Posts Tagged ‘CRM Data Mining Sales’
They say the economy is getting better – well, maybe It’s an election year so people are being cautious with their money as they await the outcome in November. The market is like a yo-yo and job reports are even gloomier.
What this all means is we as business owners need to find creative ways of generating income and revenue. This can be marketing campaigns, reducing prices, and even looking at new ventures or ideas. So which direction do you take? How do you know what avenues you should travel to find that pot of gold? I believe it’s living right in front of you inside your customer data.
The time old expression of looking for gold in “them thar hills” doesn’t just apply to gleaming metal deposits. It also applies to business data that lies hidden behind minutia in your database. It is the old adage – you can’t see the forest for the trees.
If you frequent my blog, you know we support Sage ACT, a contact management application. Its main purpose in life is to keep track of everything about a customer, all in one place. If it is being used properly, it is loaded with data gems for you to mine.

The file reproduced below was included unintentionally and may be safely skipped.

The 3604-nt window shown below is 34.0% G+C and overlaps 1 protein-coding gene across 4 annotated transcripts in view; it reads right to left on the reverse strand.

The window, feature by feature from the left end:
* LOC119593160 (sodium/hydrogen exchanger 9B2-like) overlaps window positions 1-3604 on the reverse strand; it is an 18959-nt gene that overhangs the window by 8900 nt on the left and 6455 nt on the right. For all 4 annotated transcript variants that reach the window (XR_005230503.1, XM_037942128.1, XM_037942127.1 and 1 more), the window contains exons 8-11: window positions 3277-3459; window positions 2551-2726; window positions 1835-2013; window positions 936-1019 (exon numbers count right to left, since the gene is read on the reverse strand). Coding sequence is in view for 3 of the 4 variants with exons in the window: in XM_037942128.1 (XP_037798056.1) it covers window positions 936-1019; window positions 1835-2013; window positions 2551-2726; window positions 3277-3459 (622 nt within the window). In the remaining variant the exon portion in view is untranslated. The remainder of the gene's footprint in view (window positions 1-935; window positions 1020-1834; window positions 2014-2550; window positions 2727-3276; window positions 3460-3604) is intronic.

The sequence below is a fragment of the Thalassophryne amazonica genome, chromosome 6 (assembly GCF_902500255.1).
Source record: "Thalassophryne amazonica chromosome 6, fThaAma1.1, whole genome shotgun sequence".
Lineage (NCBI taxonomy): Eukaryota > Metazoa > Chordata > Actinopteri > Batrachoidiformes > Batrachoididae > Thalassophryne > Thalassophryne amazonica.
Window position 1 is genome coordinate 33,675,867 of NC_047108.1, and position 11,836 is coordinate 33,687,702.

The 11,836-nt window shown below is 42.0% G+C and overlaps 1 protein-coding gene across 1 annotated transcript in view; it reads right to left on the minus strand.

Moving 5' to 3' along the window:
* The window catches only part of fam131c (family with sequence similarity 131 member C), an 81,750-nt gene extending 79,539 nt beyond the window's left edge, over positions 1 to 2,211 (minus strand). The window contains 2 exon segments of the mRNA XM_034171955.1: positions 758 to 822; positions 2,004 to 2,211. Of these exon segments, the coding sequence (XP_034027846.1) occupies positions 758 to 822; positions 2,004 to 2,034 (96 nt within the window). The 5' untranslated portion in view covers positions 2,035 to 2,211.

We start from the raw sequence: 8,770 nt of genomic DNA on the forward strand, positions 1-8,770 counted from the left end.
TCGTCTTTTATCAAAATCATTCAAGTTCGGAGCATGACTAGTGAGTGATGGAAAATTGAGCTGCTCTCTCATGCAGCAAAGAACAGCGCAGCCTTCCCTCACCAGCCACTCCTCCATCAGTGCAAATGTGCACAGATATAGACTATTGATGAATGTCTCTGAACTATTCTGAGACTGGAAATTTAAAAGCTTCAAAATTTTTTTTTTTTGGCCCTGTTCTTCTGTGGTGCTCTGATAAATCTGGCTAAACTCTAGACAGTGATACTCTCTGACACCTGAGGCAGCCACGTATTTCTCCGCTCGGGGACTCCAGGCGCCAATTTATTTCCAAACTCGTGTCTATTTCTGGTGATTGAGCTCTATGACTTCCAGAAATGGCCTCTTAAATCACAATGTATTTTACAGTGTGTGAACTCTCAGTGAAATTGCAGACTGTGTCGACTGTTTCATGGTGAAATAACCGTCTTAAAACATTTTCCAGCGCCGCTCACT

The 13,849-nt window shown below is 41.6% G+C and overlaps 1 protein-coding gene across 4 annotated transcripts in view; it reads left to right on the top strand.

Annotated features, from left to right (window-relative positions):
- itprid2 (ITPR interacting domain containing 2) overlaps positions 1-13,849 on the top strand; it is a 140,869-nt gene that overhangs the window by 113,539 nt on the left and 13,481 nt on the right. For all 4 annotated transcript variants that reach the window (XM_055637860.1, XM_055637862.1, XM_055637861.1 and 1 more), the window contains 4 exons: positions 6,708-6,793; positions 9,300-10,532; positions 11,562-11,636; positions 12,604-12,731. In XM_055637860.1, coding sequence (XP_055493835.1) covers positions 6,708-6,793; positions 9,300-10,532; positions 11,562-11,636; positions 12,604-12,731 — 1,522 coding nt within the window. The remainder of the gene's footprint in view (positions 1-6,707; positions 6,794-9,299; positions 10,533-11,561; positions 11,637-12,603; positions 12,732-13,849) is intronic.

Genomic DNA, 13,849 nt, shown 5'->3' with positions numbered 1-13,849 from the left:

Here are some things that I suggest you look for in whatever system you use to keep track of your customer interactions. What I am going to be describing and recommending here pertains to ACT but I think you will get the main idea and can probably do something similar in your CRM of choice.
First off, as I’ve said before in other blog articles, it is cheaper to go after current clients than to find new ones. Therefore the first set of recommendations is geared towards your existing customers.
Bring them back to the fold
A good CRM application will allow you to search for data based on dates. Try looking in your data for customers who have not been touched in any way for a year.
In ACT , this is as simple as clicking on Lookup – Contact Activity – and then choosing “Not Changed”. Use the resulting lookup to develop a call campaign. Send them marketing materials geared at “bringing them back” – offer them reduced services or provide coupons for price reductions. If you have started using social media, point them at your Facebook page and Twitter account.
Set up a “smile and dial” day in the office and assign a group of names to each of your staff. When you call the clients, ask them why they haven’t called on your services or bought your products recently. It is helpful to know why a customer has stayed away. Are they out of business? Have they moved in a different direction? You can use the results of the questions to help develop other approaches to bring back “missing in action” customers.